Tuesday, October 24, 2017

Vivisectors Unite!

A friend sent me a new example of the seeming endless stream self-serving pro-vivisection propaganda. (More Institutional Support for Animal Research Is Needed. Opinion. Mar Sanchez. Inside Higher Ed. October 19, 2017.) At first, it seemed pretty typical: Christine Lattin, a morally bereft bird vivisector at Yale University who was called out by Peta, was being defended by Mar Sanchez, a morally bereft monkey vivisector at the Yerkes primate death camp. It was somewhat, if darkly, humorous that monkey vivisector Sanchez, was urging more institutional support for vivisectors. I mean, come on. The institutions already provide them with lavish salaries, require almost no work from them, shield the details of their cruelties and violations from the public, make ridiculous claims about the potential value of their work, spend huge sums to build them laboratories, and provide them with golden retirement parachutes. More support? Yeah, right.

But all that is just the regular bill-of-fare. A vivisector was called out and another vivisector said vivisection is great. What caught my eye was mention of the University of Wisconsin, Madison by Sanchez. She starts out: “The University of Wisconsin Madison is a leading example of institutional openness on animal research and preparedness to respond to animal-rights extremists.”

Now, I don’t expect a Yerkes monkey vivisector to know too awful much about UW-Madison’s openness about it animal research, but it does seem like she would do a little checking before making a claim like that. Or, of course, maybe she’s right and UW-Madison is indeed a leading example of what passes as institutional openness about the atrocities occurring in its labs.

Coincidentally, the very same day that the editorial from Sanchez was published, Oct. 19, 2017, the Milwaukee Journal Sentinel reported that the Animal Legal Defense Fund had prevailed in a lawsuit they had filed almost exactly three years earlier regarding records that the university had refused to give them in response to a public records request. (Animal rights group wins court fight for UW monkey research records. Bruce Vielmetti, Milwaukee Journal Sentinel. Oct. 19, 2017.)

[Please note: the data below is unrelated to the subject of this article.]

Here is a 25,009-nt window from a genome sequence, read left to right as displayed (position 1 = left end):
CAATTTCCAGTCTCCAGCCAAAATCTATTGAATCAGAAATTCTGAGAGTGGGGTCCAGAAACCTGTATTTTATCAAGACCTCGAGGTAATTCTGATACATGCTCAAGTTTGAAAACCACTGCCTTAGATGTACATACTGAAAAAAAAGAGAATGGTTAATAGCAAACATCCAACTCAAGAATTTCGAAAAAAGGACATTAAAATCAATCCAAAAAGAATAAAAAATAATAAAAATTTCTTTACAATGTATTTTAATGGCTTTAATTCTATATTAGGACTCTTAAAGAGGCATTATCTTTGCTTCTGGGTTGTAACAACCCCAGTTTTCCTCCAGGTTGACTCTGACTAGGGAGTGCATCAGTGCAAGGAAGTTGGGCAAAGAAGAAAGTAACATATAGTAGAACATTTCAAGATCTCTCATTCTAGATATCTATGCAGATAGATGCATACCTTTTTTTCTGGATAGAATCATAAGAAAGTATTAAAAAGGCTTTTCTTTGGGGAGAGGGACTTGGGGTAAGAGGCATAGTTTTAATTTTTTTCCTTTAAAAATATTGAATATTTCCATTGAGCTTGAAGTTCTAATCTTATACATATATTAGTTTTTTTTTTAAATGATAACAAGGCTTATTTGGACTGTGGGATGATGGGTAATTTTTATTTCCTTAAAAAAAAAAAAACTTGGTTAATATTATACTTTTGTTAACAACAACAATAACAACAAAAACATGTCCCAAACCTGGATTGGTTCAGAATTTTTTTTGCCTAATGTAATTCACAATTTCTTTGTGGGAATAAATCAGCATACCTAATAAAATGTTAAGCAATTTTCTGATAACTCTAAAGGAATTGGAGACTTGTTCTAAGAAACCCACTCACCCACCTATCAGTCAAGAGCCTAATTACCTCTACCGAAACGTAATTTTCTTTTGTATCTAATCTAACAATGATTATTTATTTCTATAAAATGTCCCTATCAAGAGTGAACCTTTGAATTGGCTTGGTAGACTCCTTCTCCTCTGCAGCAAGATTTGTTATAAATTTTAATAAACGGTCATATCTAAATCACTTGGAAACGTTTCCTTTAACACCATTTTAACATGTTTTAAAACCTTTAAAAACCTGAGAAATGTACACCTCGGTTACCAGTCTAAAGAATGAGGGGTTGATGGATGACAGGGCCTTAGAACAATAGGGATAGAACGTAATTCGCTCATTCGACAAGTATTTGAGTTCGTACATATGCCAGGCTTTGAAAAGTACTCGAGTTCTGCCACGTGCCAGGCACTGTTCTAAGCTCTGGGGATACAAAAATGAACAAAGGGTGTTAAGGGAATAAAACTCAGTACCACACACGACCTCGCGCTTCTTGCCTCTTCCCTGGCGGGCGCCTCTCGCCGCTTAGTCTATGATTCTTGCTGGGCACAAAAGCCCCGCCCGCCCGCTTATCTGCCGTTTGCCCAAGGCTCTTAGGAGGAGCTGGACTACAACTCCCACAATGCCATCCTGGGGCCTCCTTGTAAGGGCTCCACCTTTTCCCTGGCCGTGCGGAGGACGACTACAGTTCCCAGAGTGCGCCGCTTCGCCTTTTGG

The records in question were related to monkey vivisectors Ned Kalin and Richard Davidson, who were planning on maternally depriving infant rhesus monkeys. They claimed it was a well-known and proven method of causing anxiety in infant monkeys, citing the cruelties of his infamous predecessor at the university, Harry Harlow.

After I discovered and publicized their plans, a couple of years of campaigning led to them abandoning that small part of the project with the wild explanation that he had discovered that maternal deprivation really doesn’t cause anxiety in infant monkeys. Paradoxically, Sanchez has cited and used Harlow’s methods in her own nightmarish experiments on infant monkeys to disrupt their “emotional regulatory brain circuits,” precisely what Kalin wanted to do. An aside, when I looked at the piece in Inside Higher Ed, it had one comment. It was from Rick Born, a monkey vivisector from Harvard. He thought it was a great piece.

And, in fact, the University of Wisconsin, Madison has a long, extensive, and well documented history of obfuscation and stonewalling. The exemplar case, involving Ned Kalin’s experiments on the brain chemistry of fear in his monkey victims, was the university’s decision to destroy 628 videotapes and myriad other records documenting decades of research at the Wisconsin primate center to keep the Kalin tape from being seen by the public. Sanchez’s claim: “The University of Wisconsin Madison is a leading example of institutional openness on animal research and preparedness to respond to animal-rights extremists,” was just more of the same confused, inaccurate gibberish fed to a gullible public to advance the fortunes of some of the most unethical and morally bereft people on the planet.

But as quirky and oddly coincidental as all that cruelty and false claims are, they were not what grabbed my attention. In the article, Sanchez pointed to the “the Common Ground on Animal Research Initiative within the university and the surrounding community,” an “initiative” being led by the university’s prior PR front man, Eric Sandgren. That surreal reality warp is what caught my attention.

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